Rockwell Automation recently acquired Incuity Software, a supplier of enterprise manufacturing intelligence systems. “Incuity is the cornerstone for how we’re going to tie this together, putting the right data in context for the right person,” Bauer said. Connections to enterprise systems will improve visibility of maintenance performance, reliability, OEE and other contributors to ROI.

CMMS/EAM software suppliers also spoke volumes on the subject of information exchange and integration at several user group meetings this fall. “If I have to have information from a work order in an ERP system, that information is going to flow,” said Eric Miles, president and CEO, AssetPoint (TabWare).

David Kotrady, AssetPoint director, product development, is on a road map that calls for pre-built connectors and a standard integration approach for process automation systems, GIS and engineering content management. The company is focusing on Web services with tools to transform data directly to other applications or to an engineering services bus (ESB) such as BizTalk, and standardizing on pre-built connectors to common enterprise systems including SAP, Oracle E-Business Suite (EBS), Dynamics, PeopleSoft and JD Edwards.

Like many others, AssetPoint is harnessing MIMOSA standards, using “Mtelligence” to aggregate plant floor information and serve it up to the asset-management system to track, for example, run time (as opposed to calendar time) and equipment health. Conversely, the maintenance-management system is being made visible to operators so they can see existing work orders and work in progress, and enter new orders.

Arguably positioned to benefit significantly from the packages of its many acquisitions working together, Infor is working on reducing complexity through a new Open SOA for networks.

“Open SOA lets components be added via open, standard interfaces,” said Jim Shafer, Infor chairman and CEO. Making the connections via standard interfaces lets users easily connect to non-Infor applications. “They write XML and Infor manages the flow of information,” Shafer said. Standard interfaces let the packages themselves be updated independently. “Updates can be made continually without disruption, like cell phone systems,” he added. “Infor includes them as part of an annual service contract.”

For example, Infor’s Asset Sustainability Edition can help users “get their arms around energy,” said John Murphy, director, global industry and product marketing, EAM for Infor. “Assets are at the center, so we want to give the opportunity to measure energy at the asset level, analyze the information, do trend analysis and make alerts based on business rules. We bring in the building systems, offer alert management and use energy as an indicator of impending failures.”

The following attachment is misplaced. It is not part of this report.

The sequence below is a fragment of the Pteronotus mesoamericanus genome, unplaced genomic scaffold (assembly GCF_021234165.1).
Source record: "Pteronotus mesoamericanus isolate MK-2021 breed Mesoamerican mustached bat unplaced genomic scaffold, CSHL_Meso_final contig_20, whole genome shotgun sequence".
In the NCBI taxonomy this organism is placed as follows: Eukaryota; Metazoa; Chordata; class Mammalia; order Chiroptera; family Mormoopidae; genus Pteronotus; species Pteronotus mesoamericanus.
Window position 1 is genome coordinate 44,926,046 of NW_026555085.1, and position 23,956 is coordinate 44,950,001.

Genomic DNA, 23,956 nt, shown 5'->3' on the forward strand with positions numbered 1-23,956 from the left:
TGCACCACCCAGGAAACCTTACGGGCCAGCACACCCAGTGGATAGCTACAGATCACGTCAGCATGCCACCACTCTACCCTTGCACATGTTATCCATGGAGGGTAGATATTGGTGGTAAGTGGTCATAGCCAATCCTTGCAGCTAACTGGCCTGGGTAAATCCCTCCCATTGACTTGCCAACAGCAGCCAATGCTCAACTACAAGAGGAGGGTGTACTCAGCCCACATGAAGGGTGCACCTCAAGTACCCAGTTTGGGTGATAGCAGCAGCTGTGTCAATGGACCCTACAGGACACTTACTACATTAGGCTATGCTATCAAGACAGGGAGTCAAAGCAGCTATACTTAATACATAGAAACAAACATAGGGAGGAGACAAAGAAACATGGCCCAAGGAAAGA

Maintenance planning can be integrated into the scheduling of the supply chain, “what we call ‘advanced scheduling,’” Murphy said. Real-time and historical energy information can be factored into repair/replace decisions, help determine what equipment to procure, and be used to compare energy effects of various capital planning scenarios. Energy consumption information also can be used to track carbon and calculate “global asset sustainability,” a KPI comprised of OEE x energy efficiency

IFS put open architecture at the top of its list of key trends in EAM software at its customer summit Oct. 5-8 in Chicago. Other trends include integration with enterprise software, mobile and wireless implementations, and proving ROI.

Dan Matthews, chief technology officer, pointed out that usability is as important as technology and functionality — underutilization is major issue in CMMS implementations — and one important way to increase usability is making it easier for users to bring together the information they need to do their jobs, combine it, analyze it and present the results in ways that support decisions and actions.

The EAM gives costs of material, labor and inventory, but you need more, said IFS Cofounder and Global Industry Director Ulf Stern. To calculate OEE and revenue information, you need to know if the equipment is running or not, or is running slow, or producing poor quality. IFS’s MaxOEE module adds operator and corporate dashboards, automatic data input via MIMOSA/OPC/S95 and integration with EAM systems.

Whatever the cause for underperformance, MaxOEE defines results in terms of lost revenue in dollars. “People react much more to the figures when there are dollar signs,” he observed, “even when they know how much the hours are worth.”

Stern also says it’s important to support RCM, both to improve reliability and as a knowledge-capture tool. “People think it’s more trouble than it’s worth, but that’s not true,” Stern says. One payback comes from reducing ineffective PM activities, typically “an overall decrease of 25% but with increases in some parts of the plant.” The saved time and effort can be shifted to predictive activities.